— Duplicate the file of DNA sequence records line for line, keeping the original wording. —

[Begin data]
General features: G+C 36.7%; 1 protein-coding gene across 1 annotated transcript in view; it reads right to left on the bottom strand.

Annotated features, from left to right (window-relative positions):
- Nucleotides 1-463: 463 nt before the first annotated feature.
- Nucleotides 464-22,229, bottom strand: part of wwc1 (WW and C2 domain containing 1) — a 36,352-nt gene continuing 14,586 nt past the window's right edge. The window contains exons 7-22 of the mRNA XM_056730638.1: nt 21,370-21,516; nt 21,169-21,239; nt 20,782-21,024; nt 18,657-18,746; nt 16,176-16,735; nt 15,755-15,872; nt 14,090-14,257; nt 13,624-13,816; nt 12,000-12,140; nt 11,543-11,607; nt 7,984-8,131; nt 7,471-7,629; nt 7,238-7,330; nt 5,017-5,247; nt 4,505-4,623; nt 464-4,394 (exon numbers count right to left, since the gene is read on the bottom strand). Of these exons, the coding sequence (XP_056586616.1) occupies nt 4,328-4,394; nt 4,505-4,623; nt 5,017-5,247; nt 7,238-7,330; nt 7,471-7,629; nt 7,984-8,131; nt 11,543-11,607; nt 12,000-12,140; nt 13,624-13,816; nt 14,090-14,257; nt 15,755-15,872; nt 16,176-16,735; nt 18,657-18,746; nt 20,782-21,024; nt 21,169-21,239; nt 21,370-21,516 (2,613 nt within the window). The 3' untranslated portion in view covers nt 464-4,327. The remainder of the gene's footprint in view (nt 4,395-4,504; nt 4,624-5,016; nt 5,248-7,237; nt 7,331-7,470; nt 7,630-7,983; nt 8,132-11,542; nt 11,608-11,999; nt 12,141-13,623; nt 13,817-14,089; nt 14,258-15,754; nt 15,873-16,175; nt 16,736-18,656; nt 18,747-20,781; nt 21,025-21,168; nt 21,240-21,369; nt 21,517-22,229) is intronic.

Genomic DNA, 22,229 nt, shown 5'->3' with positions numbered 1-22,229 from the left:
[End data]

General features: G+C 36.7%; 1 protein-coding gene across 1 annotated transcript in view; it reads right to left on the bottom strand.

Annotated features, from left to right (window-relative positions):
- Nucleotides 1-463: 463 nt before the first annotated feature.
- Nucleotides 464-22,229, bottom strand: part of wwc1 (WW and C2 domain containing 1) — a 36,352-nt gene continuing 14,586 nt past the window's right edge. The window contains exons 7-22 of the mRNA XM_056730638.1: nt 21,370-21,516; nt 21,169-21,239; nt 20,782-21,024; nt 18,657-18,746; nt 16,176-16,735; nt 15,755-15,872; nt 14,090-14,257; nt 13,624-13,816; nt 12,000-12,140; nt 11,543-11,607; nt 7,984-8,131; nt 7,471-7,629; nt 7,238-7,330; nt 5,017-5,247; nt 4,505-4,623; nt 464-4,394 (exon numbers count right to left, since the gene is read on the bottom strand). Of these exons, the coding sequence (XP_056586616.1) occupies nt 4,328-4,394; nt 4,505-4,623; nt 5,017-5,247; nt 7,238-7,330; nt 7,471-7,629; nt 7,984-8,131; nt 11,543-11,607; nt 12,000-12,140; nt 13,624-13,816; nt 14,090-14,257; nt 15,755-15,872; nt 16,176-16,735; nt 18,657-18,746; nt 20,782-21,024; nt 21,169-21,239; nt 21,370-21,516 (2,613 nt within the window). The 3' untranslated portion in view covers nt 464-4,327. The remainder of the gene's footprint in view (nt 4,395-4,504; nt 4,624-5,016; nt 5,248-7,237; nt 7,331-7,470; nt 7,630-7,983; nt 8,132-11,542; nt 11,608-11,999; nt 12,141-13,623; nt 13,817-14,089; nt 14,258-15,754; nt 15,873-16,175; nt 16,736-18,656; nt 18,747-20,781; nt 21,025-21,168; nt 21,240-21,369; nt 21,517-22,229) is intronic.

Genomic DNA, 22,229 nt, shown 5'->3' with positions numbered 1-22,229 from the left: